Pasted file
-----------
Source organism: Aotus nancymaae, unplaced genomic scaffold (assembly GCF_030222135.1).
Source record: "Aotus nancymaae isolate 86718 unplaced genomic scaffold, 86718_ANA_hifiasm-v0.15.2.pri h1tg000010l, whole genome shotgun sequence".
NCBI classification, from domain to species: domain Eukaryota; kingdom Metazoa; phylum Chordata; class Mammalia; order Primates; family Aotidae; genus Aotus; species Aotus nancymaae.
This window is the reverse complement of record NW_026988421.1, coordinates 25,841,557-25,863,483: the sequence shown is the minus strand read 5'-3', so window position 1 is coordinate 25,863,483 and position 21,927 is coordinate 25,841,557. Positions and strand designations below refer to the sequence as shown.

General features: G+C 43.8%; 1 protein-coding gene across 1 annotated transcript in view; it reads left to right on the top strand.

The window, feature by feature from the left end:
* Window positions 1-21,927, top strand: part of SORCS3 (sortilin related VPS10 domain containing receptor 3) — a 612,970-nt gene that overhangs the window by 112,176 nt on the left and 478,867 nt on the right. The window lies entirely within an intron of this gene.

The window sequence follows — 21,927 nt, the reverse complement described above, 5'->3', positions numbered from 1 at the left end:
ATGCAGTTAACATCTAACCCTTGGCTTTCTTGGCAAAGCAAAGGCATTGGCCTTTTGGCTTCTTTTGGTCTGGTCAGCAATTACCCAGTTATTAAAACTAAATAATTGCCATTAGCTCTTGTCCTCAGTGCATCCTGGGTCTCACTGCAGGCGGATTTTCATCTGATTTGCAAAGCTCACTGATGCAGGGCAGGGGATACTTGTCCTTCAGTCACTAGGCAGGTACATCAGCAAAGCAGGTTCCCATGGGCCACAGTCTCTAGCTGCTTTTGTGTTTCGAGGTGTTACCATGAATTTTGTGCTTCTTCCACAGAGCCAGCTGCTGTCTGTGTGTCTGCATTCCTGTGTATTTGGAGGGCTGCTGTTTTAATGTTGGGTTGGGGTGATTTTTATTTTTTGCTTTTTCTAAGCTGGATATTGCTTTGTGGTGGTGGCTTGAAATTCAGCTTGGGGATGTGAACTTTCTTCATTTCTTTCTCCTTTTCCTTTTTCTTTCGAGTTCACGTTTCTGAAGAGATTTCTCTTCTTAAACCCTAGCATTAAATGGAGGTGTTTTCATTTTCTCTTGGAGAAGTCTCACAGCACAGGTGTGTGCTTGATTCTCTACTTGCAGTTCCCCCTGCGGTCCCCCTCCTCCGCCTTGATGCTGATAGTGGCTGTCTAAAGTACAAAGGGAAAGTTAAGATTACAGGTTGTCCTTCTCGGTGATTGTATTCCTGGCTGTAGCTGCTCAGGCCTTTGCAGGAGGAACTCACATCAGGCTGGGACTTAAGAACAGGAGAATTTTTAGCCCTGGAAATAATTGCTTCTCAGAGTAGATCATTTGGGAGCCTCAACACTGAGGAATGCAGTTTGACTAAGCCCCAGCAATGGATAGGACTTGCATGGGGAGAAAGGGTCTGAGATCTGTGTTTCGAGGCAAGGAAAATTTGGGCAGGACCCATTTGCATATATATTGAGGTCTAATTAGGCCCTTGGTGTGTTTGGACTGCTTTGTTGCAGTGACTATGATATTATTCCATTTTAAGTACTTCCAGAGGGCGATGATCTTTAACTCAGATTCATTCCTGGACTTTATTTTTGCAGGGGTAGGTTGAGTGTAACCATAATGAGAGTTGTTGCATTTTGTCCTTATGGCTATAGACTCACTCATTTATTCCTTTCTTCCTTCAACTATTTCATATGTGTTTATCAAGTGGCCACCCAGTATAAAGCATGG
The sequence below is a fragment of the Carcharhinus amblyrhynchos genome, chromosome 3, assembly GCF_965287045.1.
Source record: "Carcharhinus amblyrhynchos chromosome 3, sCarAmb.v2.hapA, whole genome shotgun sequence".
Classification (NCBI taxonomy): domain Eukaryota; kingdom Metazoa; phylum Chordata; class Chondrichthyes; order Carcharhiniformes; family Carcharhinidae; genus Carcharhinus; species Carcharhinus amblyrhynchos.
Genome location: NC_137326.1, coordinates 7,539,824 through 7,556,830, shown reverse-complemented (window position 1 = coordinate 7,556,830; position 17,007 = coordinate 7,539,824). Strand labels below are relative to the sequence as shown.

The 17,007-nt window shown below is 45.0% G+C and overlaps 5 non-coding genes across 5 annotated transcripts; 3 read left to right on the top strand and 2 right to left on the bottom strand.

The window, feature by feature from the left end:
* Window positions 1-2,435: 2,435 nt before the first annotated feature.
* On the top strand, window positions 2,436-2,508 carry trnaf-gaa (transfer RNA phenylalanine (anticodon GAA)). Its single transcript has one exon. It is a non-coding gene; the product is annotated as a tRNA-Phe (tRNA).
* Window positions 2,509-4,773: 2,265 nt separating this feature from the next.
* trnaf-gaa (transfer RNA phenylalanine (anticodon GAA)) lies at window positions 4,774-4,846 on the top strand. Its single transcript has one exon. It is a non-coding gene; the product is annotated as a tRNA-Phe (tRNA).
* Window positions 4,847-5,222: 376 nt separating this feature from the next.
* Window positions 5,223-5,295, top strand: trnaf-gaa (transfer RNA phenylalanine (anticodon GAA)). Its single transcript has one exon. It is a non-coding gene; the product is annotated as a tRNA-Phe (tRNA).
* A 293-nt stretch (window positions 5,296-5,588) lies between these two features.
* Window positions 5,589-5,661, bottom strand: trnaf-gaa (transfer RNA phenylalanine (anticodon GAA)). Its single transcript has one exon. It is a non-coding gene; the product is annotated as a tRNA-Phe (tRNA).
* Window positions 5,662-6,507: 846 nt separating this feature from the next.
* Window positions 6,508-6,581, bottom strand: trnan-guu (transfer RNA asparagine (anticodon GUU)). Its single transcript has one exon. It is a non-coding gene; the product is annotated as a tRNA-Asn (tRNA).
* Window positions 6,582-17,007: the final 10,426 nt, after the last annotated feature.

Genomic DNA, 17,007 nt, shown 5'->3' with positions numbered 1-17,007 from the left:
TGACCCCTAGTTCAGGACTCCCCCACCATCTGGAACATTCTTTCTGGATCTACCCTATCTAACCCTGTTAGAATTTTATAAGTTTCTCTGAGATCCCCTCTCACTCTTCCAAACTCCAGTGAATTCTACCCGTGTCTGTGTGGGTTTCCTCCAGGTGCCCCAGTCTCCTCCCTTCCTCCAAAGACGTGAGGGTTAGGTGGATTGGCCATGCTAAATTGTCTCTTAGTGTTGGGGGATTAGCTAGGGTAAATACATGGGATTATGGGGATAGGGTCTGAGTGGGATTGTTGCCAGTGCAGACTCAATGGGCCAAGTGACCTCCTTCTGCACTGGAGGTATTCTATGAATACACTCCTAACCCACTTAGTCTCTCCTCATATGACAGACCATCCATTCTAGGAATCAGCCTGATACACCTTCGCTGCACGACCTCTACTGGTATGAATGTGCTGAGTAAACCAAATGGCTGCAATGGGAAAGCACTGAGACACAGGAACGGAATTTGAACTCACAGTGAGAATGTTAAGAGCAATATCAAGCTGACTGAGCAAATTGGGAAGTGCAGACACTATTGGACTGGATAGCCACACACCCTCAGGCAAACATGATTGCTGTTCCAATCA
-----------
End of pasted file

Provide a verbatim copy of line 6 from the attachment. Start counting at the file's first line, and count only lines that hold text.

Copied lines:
The window, feature by feature from the left end: